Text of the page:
Collapsing Time and Space in the Real World
When the Internet started appearing in more and more businesses, an inevitable innovation quickly followed for companies with multiple locations. They found ways to link these locations together to share data securely in “virtual private networks” over the Internet and quickly dropped the expensive private data lines provided by phone companies. Having fifty locations suddenly had vastly decreased expenses for keeping information synchronized and flowing in real time between the branches. The next big innovation was naturally to combine another kind of technology to this formula: audio digitization. Big companies next shed huge expenses for interoffice calling by shipping those calls in digital format over an Internet connection for which they were already paying. A thousand phones in a hundred locations worldwide were now effectively in the same building.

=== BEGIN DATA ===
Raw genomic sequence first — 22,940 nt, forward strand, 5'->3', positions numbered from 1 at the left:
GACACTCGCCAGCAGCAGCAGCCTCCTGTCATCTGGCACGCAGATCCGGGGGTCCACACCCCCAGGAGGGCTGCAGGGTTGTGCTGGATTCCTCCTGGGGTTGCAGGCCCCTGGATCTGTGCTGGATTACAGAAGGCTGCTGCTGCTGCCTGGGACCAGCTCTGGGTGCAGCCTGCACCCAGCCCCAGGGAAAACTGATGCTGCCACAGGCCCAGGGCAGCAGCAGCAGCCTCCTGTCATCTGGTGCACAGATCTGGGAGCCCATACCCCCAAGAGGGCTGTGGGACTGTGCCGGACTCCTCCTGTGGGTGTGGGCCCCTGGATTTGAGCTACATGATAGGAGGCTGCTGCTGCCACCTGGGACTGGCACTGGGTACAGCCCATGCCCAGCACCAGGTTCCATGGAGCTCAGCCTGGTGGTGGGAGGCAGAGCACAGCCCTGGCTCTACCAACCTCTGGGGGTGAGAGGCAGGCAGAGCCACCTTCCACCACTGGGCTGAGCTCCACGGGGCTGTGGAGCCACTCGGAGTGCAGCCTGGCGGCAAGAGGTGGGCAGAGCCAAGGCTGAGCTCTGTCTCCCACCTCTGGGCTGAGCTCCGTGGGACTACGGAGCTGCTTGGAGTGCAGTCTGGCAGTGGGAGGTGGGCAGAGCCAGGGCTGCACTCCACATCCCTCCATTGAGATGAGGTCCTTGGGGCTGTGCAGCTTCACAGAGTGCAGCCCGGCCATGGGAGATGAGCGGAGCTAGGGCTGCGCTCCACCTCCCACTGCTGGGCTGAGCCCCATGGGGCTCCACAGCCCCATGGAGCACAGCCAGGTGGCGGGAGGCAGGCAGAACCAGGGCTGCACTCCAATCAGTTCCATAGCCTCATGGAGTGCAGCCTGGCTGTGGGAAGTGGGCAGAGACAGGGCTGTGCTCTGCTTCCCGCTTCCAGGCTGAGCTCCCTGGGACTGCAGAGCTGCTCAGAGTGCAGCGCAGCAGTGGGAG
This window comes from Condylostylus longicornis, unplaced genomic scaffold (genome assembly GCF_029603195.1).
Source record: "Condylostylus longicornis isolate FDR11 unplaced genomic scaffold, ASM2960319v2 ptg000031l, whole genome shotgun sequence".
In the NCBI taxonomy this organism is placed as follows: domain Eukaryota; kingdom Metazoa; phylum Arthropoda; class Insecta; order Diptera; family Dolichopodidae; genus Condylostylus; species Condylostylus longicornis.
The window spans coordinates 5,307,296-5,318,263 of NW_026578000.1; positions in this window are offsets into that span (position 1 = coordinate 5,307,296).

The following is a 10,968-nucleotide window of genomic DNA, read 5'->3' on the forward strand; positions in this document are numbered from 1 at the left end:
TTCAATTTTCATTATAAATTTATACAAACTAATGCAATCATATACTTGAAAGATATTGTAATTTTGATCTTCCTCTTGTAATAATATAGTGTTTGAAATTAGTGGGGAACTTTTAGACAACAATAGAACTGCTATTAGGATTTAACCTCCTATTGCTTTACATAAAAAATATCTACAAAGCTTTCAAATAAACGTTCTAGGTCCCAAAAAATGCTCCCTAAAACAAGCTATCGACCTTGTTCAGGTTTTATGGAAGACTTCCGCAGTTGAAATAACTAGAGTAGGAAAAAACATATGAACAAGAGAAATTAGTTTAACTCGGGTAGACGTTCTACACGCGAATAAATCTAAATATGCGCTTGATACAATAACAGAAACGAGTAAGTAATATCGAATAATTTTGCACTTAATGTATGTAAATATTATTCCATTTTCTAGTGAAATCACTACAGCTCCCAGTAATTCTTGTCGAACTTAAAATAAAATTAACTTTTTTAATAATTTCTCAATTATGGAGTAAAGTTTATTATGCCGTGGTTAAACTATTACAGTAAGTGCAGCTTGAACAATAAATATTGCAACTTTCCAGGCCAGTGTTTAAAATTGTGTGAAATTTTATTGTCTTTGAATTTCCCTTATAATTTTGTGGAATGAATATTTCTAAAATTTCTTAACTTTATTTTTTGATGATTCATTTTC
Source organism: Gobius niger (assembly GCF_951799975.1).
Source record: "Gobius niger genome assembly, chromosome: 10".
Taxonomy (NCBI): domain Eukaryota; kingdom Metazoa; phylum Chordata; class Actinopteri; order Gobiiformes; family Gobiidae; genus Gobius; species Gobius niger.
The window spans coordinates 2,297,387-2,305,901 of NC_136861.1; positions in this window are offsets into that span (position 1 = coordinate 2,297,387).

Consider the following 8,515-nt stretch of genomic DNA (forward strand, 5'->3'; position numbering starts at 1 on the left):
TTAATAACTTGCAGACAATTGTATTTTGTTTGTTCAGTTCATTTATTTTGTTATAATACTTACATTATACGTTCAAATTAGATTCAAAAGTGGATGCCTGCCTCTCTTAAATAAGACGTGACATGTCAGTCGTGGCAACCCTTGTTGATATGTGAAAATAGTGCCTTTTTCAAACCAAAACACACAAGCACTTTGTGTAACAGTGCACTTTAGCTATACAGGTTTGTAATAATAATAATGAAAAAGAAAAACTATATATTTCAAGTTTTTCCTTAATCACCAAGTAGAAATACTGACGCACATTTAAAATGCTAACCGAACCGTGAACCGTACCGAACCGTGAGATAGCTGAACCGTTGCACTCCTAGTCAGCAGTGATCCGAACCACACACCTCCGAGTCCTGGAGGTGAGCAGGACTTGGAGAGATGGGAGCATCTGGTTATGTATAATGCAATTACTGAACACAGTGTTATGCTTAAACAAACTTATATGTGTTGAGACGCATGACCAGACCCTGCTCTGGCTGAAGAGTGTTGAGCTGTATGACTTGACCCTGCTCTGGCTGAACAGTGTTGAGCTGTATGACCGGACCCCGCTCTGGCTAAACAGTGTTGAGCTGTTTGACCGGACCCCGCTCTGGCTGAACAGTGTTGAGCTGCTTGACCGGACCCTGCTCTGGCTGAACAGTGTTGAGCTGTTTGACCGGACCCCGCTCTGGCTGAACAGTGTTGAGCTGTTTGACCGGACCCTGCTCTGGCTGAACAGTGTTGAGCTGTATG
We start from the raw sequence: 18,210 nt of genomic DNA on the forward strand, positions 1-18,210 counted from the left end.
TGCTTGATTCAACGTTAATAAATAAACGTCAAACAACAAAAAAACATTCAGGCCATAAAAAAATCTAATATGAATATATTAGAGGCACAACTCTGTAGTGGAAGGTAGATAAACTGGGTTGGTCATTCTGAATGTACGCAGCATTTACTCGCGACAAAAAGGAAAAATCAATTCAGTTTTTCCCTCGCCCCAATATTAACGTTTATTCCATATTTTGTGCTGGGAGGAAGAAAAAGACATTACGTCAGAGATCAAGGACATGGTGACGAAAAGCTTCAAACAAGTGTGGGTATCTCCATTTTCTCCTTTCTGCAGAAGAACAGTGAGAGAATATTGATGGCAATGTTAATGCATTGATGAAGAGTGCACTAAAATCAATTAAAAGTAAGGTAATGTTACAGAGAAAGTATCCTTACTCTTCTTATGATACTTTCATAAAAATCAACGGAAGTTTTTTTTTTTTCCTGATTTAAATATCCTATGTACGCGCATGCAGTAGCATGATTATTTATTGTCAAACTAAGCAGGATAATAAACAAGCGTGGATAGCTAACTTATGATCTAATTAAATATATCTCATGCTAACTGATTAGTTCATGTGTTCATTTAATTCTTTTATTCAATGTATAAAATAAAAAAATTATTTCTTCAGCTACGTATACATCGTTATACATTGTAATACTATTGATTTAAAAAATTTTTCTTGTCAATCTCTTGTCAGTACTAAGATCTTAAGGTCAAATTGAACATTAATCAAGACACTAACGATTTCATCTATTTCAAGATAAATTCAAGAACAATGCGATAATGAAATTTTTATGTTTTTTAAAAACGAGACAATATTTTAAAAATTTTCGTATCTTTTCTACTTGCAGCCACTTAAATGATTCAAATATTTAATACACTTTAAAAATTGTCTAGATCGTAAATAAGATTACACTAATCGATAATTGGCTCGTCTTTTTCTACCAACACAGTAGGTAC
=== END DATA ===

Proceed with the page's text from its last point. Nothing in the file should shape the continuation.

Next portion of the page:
Interestingly, the mobile phone industry already completed the process of switching to digital with the last analog Advanced Mobile Phone System (AMPS) call being made in the mid-2000’s. But this was only the first wave of digital mobile calling. With 4G coverage quickly making its way to worldwide availability, using VoIP applications on smartphones already has a long history and has been adopted by small service providers as a main transport technology. Verizon’s VoLTE (VoIP over LTE) also uses this kind of arrangement. Users of Apple’s popular iPad™ often use VoIP applications with their Internet-enabled devices. All in all, the mobile industry will likely make the switch as well, especially considering the IP-address-as-phone-number experimentation taking place now.